The impact of cancer treatment on pituitary function
Improvements in cancer therapy have led to increasing numbers of patients surviving complex conditions. A multidisciplinary approach using new treatment modalities allow more aggressive therapy and a greater risk in the long-term to pituitary function. Damage to the hypothalamic pituitary axis has traditionally resulted from the underlying lesion, surgical intervention and radiotherapy. Traditional chemotherapeutic agents have not been implicated. The effect radiation has upon a tissue is determined by the radiation dose, fractionation schedule and sensitivity of that tissue to radiation. The relative insensitivity of neural tissue to radiation results in a slowly evolving picture of pituitary dysfunction with pituitary hormone deficiencies occurring in a reasonably predictable fashion. The rapidity of onset of hormone deficits may be influenced by the presence of pathology within the hypothalamus or pituitary at diagnosis. Recent developments in cancer therapy include the use of biological agents, for example Alemtuzumab used in the management of leukaemia and Ipilimumab used in metastatic melanoma. These agents alter immune function and can cause autoimmune disease including endocrinopathy. Hypophysitis is a recognised complication of these agents causing adrenal insufficiency in patients who are already sick and at risk of Addisonian crises. Many patients treated for intracranial malignancy and for complications such as graft vs host disease following stem cell transplantation receive glucocorticoid therapy for protracted periods of time, causing suppression of the hypothalamic-pituitary axis. The resulting hypoadrenalism makes it difficult to withdraw steroids causing significant morbidity. Patients treated for malignant disease who are at risk of hypothalamic-pituitary dysfunction require monitoring in a centre with expertise in managing pituitary disease and the other complications that can arise from cancer treatment.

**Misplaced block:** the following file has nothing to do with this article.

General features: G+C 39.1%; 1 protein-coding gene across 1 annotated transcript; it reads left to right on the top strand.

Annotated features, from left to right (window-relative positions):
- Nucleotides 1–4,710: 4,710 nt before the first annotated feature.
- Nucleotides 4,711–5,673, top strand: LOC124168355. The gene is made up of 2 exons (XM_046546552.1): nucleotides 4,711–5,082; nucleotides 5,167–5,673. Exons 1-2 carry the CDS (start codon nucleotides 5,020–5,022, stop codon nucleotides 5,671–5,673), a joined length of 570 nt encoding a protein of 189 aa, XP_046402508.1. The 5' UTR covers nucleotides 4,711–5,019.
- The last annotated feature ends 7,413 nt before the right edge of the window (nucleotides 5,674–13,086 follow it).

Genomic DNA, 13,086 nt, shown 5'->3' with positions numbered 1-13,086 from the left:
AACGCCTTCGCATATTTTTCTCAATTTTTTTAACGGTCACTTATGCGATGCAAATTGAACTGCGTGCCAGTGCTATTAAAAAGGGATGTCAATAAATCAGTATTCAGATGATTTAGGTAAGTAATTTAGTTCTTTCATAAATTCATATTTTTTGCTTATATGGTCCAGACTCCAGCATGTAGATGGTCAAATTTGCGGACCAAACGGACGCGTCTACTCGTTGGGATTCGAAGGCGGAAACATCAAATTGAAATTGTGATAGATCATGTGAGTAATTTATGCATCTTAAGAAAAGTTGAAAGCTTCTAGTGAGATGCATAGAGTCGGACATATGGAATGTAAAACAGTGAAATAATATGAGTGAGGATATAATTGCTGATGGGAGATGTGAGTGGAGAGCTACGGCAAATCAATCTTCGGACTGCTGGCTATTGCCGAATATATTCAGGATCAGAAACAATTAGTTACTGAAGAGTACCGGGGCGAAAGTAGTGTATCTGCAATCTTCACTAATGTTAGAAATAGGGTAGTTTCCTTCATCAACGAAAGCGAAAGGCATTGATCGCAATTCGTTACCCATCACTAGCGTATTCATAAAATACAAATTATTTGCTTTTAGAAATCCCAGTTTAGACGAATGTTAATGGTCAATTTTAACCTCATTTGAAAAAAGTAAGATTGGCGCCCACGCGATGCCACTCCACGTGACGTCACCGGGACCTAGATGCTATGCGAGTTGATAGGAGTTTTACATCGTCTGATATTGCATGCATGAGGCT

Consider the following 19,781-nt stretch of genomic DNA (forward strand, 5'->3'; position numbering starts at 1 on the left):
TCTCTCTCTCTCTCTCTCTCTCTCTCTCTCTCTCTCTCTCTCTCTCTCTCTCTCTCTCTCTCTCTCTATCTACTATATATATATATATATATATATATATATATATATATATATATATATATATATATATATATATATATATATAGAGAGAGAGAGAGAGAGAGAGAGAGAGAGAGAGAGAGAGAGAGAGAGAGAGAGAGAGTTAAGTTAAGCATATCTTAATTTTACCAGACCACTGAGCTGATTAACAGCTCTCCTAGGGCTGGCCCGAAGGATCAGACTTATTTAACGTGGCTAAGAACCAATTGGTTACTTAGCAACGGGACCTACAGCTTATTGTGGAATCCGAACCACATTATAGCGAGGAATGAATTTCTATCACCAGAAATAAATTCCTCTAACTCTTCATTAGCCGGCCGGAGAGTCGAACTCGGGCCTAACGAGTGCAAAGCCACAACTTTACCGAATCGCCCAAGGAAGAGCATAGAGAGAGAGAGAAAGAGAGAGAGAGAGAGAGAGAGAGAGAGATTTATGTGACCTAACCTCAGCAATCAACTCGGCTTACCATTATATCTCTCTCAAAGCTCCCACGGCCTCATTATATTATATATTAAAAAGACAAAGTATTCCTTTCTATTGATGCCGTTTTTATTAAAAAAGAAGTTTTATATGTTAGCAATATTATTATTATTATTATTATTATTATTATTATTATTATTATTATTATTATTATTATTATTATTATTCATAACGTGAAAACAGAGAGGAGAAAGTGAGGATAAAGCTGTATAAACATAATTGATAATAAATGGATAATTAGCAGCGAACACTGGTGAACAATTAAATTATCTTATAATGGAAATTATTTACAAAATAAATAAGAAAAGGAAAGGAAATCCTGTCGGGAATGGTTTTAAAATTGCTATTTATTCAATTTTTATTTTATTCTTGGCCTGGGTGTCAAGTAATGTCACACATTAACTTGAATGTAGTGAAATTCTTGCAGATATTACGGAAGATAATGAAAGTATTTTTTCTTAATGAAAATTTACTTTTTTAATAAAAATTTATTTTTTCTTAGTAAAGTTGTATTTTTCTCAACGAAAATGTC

Declaration of interest: There is no conflict of interest that could be perceived as prejudicing the impartiality of the research reported.
Funding: No specific grant from any funding agency in the public, commercial or not-for-profit sector.